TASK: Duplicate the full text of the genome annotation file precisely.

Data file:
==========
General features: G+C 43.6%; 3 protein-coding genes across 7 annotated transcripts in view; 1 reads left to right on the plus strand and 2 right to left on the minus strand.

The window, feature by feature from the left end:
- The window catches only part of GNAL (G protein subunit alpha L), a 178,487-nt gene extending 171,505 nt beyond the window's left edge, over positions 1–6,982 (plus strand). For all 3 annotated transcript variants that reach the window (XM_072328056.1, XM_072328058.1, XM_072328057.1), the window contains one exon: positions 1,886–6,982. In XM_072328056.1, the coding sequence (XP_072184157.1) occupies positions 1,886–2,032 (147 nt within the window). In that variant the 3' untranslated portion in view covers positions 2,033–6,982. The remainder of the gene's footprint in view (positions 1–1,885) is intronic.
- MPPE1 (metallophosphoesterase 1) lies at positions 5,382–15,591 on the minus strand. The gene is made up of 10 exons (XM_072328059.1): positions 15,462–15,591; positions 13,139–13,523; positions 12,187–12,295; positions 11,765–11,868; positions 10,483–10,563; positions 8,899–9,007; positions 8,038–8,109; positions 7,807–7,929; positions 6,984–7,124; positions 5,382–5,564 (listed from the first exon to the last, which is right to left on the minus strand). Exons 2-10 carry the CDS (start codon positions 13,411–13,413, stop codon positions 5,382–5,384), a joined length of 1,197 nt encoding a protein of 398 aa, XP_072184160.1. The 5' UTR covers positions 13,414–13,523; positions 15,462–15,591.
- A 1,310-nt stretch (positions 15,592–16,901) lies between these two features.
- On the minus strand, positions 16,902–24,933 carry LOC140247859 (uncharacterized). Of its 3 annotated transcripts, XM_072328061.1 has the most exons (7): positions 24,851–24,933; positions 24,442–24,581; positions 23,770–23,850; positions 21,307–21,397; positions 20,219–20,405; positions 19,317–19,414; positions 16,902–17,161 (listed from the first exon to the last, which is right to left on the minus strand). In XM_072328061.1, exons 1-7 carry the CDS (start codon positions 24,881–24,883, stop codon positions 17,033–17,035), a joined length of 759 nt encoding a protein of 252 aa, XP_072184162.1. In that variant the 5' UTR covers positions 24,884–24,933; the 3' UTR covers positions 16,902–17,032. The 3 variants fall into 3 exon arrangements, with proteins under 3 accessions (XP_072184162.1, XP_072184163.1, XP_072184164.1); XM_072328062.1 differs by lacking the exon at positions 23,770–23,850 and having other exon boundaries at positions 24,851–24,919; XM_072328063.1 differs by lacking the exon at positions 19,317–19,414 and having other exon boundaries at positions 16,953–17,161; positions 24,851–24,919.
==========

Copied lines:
General features: G+C 43.6%; 3 protein-coding genes across 7 annotated transcripts in view; 1 reads left to right on the plus strand and 2 right to left on the minus strand.

The window, feature by feature from the left end:
- The window catches only part of GNAL (G protein subunit alpha L), a 178,487-nt gene extending 171,505 nt beyond the window's left edge, over positions 1–6,982 (plus strand). For all 3 annotated transcript variants that reach the window (XM_072328056.1, XM_072328058.1, XM_072328057.1), the window contains one exon: positions 1,886–6,982. In XM_072328056.1, the coding sequence (XP_072184157.1) occupies positions 1,886–2,032 (147 nt within the window). In that variant the 3' untranslated portion in view covers positions 2,033–6,982. The remainder of the gene's footprint in view (positions 1–1,885) is intronic.
- MPPE1 (metallophosphoesterase 1) lies at positions 5,382–15,591 on the minus strand. The gene is made up of 10 exons (XM_072328059.1): positions 15,462–15,591; positions 13,139–13,523; positions 12,187–12,295; positions 11,765–11,868; positions 10,483–10,563; positions 8,899–9,007; positions 8,038–8,109; positions 7,807–7,929; positions 6,984–7,124; positions 5,382–5,564 (listed from the first exon to the last, which is right to left on the minus strand). Exons 2-10 carry the CDS (start codon positions 13,411–13,413, stop codon positions 5,382–5,384), a joined length of 1,197 nt encoding a protein of 398 aa, XP_072184160.1. The 5' UTR covers positions 13,414–13,523; positions 15,462–15,591.
- A 1,310-nt stretch (positions 15,592–16,901) lies between these two features.
- On the minus strand, positions 16,902–24,933 carry LOC140247859 (uncharacterized). Of its 3 annotated transcripts, XM_072328061.1 has the most exons (7): positions 24,851–24,933; positions 24,442–24,581; positions 23,770–23,850; positions 21,307–21,397; positions 20,219–20,405; positions 19,317–19,414; positions 16,902–17,161 (listed from the first exon to the last, which is right to left on the minus strand). In XM_072328061.1, exons 1-7 carry the CDS (start codon positions 24,881–24,883, stop codon positions 17,033–17,035), a joined length of 759 nt encoding a protein of 252 aa, XP_072184162.1. In that variant the 5' UTR covers positions 24,884–24,933; the 3' UTR covers positions 16,902–17,032. The 3 variants fall into 3 exon arrangements, with proteins under 3 accessions (XP_072184162.1, XP_072184163.1, XP_072184164.1); XM_072328062.1 differs by lacking the exon at positions 23,770–23,850 and having other exon boundaries at positions 24,851–24,919; XM_072328063.1 differs by lacking the exon at positions 19,317–19,414 and having other exon boundaries at positions 16,953–17,161; positions 24,851–24,919.